3: Understand the patterns of drivers and incentives which emerge from different approaches to measurement

Different assessment models generate different patterns of drivers and incentives. It’s clear that there are significant undesirable washback effects from existing National Assessment - and it’s currently unclear what patterns will be created by the new Progress Tests. While some assessment models (combined with certain forms of accountability measures) encourage teachers to cover the whole of the curriculum, others stimulate narrowing convergence on ‘that which is assessed’. It’s not just a question of having a decent balance of assessment approaches and attending to the validity and reliability of those assessments, it’s a question of understanding how the system context causes a specific combination of forms of assessment to have specific impact on incentives and drivers. It’s a crucial issue. Get it wrong, and your policy objectives immediately become distorted.

4: Focus on curriculum coherence and removal of phase discontinuities

Schmidt’s interesting international comparative work suggests that curriculum coherence is vital – by which is meant a ‘common message’ running through all elements of curriculum content, guidance materials, teacher training and professional development, and so on. Countries which have ‘curriculum coherence’ in this sense – Asian and Nordic countries – have done well in international comparisons. Conversely, countries which do not have it – such as the USA – do badly, despite having a strong ‘accountability’ apparatus. Likewise, discontinuities in learning approach, expectations and targets regarding knowledge skills and understanding between different phases of education are both confusing to learners and dysfunctional. Curriculum innovation should be seen not merely as inserting apparently worthy elements into the national requirement but as ensuring both high utility in content and good curriculum coherence. A system lacking in curriculum coherence, however worthy the components of the curriculum, is likely to be dysfunctional.

5: Listen to pupil voice and establish consistent ‘lived experiences’ – qualitative approaches as a form of measurement

‘Successful learners, confident individuals and responsible citizens’ are likely to emerge in schools where learners feel intimately involved in the life of the school, and are involved in processes such as schools councils and anti-bullying support. There’s plenty of work on this; the ‘lived experience’ of the school should embody and re-inforce the values which the education system is seeking to see established in young people. To see whether specific arrangements are working, it is vital to collect evidence on how young people are experiencing the school and the meanings they are placing on that experience. No-one did that better than the late Jean Rudduck, whose work on ‘pupil voice’ is a beacon of excellence. Sensitively collecting evidence on ‘lived experience’ provides vital qualitative evidence of the extent to which a school is developing ‘successful learners, confident individuals and responsible citizens’.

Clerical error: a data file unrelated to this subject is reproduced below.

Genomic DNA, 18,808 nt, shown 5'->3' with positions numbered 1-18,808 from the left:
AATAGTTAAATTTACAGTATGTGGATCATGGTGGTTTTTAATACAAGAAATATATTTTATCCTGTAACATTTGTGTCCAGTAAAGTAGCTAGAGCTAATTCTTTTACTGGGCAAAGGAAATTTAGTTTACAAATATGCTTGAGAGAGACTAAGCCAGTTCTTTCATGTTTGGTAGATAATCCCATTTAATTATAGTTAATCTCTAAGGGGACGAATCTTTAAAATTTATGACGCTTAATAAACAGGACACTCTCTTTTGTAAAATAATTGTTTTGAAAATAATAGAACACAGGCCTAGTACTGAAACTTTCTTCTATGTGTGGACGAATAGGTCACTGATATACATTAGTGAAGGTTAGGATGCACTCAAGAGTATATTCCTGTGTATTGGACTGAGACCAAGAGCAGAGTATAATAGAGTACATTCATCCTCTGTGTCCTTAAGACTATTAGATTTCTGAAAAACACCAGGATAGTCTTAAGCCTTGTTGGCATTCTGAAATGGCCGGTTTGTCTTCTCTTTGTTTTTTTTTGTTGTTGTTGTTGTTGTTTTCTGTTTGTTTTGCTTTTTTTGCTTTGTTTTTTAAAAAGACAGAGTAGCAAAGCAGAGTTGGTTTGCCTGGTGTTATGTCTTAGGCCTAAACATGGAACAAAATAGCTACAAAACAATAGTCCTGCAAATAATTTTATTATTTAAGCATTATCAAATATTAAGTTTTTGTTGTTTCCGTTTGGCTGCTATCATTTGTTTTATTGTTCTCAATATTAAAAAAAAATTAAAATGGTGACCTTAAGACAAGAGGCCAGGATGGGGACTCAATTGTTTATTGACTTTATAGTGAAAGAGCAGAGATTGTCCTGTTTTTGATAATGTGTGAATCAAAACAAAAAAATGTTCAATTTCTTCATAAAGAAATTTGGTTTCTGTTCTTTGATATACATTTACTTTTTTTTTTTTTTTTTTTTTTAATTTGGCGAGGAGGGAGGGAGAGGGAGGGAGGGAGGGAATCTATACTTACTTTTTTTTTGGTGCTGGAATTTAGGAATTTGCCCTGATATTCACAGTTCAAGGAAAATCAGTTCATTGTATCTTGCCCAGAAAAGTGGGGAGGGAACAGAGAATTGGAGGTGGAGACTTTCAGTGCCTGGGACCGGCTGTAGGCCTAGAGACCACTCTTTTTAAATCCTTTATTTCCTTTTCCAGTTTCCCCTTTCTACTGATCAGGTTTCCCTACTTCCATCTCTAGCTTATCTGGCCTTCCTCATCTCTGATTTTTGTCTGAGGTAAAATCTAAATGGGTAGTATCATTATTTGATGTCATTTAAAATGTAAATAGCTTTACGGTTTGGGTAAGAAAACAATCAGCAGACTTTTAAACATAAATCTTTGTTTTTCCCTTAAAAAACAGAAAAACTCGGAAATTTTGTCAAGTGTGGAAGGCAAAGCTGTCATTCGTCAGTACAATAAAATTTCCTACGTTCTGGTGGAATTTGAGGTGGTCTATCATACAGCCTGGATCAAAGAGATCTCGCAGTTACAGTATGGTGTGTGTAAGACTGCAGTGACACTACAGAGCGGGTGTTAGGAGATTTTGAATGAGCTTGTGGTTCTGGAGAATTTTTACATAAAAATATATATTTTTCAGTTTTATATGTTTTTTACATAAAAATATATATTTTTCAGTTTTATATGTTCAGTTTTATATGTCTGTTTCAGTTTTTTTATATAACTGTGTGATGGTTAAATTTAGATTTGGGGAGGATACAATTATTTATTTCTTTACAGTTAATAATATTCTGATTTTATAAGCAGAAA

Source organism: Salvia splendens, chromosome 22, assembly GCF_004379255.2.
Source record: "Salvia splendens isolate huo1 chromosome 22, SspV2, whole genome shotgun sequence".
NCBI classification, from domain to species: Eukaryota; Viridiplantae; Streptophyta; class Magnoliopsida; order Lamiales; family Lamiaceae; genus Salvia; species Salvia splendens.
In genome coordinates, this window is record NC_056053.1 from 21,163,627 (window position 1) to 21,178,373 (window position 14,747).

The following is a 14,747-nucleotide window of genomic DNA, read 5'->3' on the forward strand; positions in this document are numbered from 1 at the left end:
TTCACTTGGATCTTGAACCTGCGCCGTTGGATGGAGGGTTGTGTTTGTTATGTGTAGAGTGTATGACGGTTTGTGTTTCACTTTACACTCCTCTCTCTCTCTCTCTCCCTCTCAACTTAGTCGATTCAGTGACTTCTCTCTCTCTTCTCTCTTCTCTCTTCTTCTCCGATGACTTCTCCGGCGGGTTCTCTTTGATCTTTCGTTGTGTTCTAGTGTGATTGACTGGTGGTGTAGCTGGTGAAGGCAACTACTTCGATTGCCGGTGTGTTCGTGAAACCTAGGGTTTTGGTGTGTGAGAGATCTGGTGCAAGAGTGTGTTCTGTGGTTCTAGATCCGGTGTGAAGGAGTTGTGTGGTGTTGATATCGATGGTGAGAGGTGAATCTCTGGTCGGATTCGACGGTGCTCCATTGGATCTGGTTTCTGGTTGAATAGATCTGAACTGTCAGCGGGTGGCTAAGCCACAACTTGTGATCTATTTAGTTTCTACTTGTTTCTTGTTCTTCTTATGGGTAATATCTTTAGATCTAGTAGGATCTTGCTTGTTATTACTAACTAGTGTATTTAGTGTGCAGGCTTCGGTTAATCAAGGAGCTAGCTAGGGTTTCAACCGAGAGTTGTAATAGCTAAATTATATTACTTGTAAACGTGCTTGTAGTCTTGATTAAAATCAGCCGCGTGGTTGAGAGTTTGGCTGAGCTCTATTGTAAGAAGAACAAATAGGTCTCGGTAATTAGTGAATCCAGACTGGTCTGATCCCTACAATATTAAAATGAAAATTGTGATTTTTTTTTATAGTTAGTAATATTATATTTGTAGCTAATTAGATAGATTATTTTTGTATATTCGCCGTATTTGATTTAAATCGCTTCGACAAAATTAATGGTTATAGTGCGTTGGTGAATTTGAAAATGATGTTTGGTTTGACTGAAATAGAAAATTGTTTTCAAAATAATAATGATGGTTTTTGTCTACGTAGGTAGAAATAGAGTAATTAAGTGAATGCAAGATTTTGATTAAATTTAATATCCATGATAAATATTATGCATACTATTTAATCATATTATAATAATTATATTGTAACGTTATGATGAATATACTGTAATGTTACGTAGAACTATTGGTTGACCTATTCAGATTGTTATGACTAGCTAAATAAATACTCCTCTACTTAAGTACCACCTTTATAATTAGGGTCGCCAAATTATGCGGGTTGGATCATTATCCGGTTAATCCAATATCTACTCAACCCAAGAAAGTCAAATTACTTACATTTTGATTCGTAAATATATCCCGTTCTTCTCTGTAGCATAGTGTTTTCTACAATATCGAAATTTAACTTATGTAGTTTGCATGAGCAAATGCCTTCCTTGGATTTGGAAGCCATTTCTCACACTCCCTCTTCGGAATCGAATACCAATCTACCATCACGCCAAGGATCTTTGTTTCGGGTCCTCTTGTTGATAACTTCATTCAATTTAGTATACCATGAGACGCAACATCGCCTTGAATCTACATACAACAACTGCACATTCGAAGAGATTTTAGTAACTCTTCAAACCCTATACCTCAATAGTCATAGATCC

6: The impact of overcrowding the curriculum - ‘more room please’ - personalisation and reinforcement

And finally, the history of the English National Curriculum has been a history of an over-packed curriculum slowly being thinned out, but still with subjects ‘jostling’ for space and position, and a dominant ‘rush, rush, rush’ concern by teachers for getting through the huge amount of material which is present in each key stage. Forget about ‘flexibilities’; many teachers feel under huge pressure to move through the required material for fear of not covering enough, quickly enough. Again, those countries which do well in PISA and other international comparisons tend to have slimmer national cores, which allows for careful repetition and rehearsal, sophisticated iteration of theory and practice, and careful tailoring of the presentation of material to individuals. These are crucial to consolidation of learning and ‘deep understanding’ rather than ‘surface learning’ – and are essential for delivery of genuinely personalised learning. Indeed it is difficult to imagine personalisation without these as the key elements. I remain convinced that a national curriculum based on a solid core for all is vital, but that we’ve still not got the scope and balance of content right yet.

‘Successful learners, confident individuals and responsible citizens’ seem very much the right aims – we need to use the best knowledge on curriculum and assessment to ensure that they are genuinely the outcomes of education.